Wednesday, February 10, 2010

Finished, but Not Done

I've been working on a dress for the past few weeks and finally got it hemmed and done this evening. It's a copy of a ready-to-wear dress I've had for a long time that I bought from the J. Peterman catalog.

Here's the RTW dress:

The bodice and sleeves are cut as one; there's an overarm seam and a waist dart. The fabric is a lovely corduroy, with covered buttons and a sash belt to match.

I really love this dress, even though the waist is just a bit too high. I decided to try and copy it with PatternMaster Boutique.

Here's the finished version. It's not done, though: I actually ran out of fabric for the belt, so I've been trying to find either a matching corduroy (it's been aging in my stash for a few years), or come up with a contrasting belt.

Front view:
I added two inches of blousing (the original dress had no blousing, which made it bind a bit), but without the belt, it means the waistline sits too low.

Back view:
Again, the waist sits too low. I should have used less blousing; the next iteration will certainly have less.

The dress has in-seam pockets, just like the RTW version.

I love dresses with pockets, and always kick myself when I forget to include them in a garment.

The dress has a shawl collar; the back neck was actually raised by a quarter inch.

I've got a few minor issues with the dress, other than the fit. The first is the corduroy! I hadn't done much with corduroy previously, and I had no idea the stuff wrinkled as much as it does. And it's a bear to press!! I tried to get a nice crisp edge on the collar, but was afraid I would totally flatten the nap. Same thing for the hem. Maybe the wrinkles will come out in the wash; we'll have to see.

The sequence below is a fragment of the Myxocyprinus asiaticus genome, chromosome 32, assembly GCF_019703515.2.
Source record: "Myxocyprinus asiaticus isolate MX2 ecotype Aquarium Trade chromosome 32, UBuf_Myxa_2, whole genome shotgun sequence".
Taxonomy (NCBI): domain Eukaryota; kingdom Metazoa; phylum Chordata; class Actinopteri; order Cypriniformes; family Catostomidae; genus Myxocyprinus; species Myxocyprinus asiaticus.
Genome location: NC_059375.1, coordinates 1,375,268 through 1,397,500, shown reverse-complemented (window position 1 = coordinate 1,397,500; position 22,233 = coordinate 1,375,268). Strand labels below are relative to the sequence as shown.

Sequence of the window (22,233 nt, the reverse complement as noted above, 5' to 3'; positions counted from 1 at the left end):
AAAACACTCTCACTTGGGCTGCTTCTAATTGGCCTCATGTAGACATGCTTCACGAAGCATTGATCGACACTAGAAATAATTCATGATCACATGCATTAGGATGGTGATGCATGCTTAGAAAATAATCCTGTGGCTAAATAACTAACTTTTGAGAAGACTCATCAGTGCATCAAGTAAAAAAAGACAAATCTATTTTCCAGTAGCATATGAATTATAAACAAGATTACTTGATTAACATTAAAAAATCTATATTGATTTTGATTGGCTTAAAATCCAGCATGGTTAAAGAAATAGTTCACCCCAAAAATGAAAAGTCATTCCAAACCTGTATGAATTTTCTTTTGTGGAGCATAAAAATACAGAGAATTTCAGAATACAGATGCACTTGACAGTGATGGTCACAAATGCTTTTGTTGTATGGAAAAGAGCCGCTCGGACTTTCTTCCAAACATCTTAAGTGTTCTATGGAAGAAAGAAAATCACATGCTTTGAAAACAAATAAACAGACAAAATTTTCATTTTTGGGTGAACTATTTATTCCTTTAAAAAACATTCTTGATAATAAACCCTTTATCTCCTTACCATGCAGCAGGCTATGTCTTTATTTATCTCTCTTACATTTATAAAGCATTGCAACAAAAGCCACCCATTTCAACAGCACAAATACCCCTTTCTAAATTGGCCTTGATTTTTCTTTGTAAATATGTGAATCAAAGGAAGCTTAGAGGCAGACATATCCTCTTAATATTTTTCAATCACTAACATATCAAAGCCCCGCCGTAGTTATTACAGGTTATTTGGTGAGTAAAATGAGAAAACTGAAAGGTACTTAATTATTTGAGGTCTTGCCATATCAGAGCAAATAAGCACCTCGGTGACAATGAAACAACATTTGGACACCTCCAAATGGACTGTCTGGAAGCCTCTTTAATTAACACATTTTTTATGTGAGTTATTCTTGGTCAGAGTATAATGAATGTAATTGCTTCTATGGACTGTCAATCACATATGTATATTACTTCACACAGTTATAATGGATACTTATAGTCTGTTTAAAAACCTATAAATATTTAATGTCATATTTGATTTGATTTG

Also, I'm wondering about the length. The original dress is longer than the copy; I'd love to get some feedback over which length is actually more suitable. I've got about 4" in the hem, so it could be let down.

I'm going to make this again, with a few tweaks, and use some non-napped fabric (like a soft denim), so it can be a summer dress.


  1. Great job! I think I like the longer length. The shorter length splits your body in half but not quite. The longer length follows that golden mean rule (is it 3/5?) I think a belt will definitely help with the blousing issue. I see you are wearing black shoes -- would a black belt work? I'm sure you will be taking this to Puyallup!

  2. I think you should keep the length how it is now, it looks good - the longer length looks frumpy. Maybe you could ditch the shoes with straps going across your foot, they seem to make your leg line look shorter.

  3. I like the longer've done a wonderful copy of the original!

  4. I would go with shorter...the longer length makes you look like one of the wives in a Mormon multiple marriage cult.

    I'm seeing really short hemlines these days...not suggesting that you go mid thigh...but the mid calf looks dated at the moment.

  5. I'm glad that you mentioned the length. I think that the shorter length is much less "aging" as my patternmaking teacher would say. I vote younger/shorter. =)

  6. Another vote for the shorter version. I wore the longer length all through the '90s; now it seems dated to me.

    It looks like such a wearable dress, good for lots of occasions. Nice job!

  7. I like the shorter length better on you. I think it makes you look taller, and the circle skirt has a "New Look" vibe to it. Just add a belt and you're good. The shoes are really cute with it too.


I would love to hear your thoughts... Please share!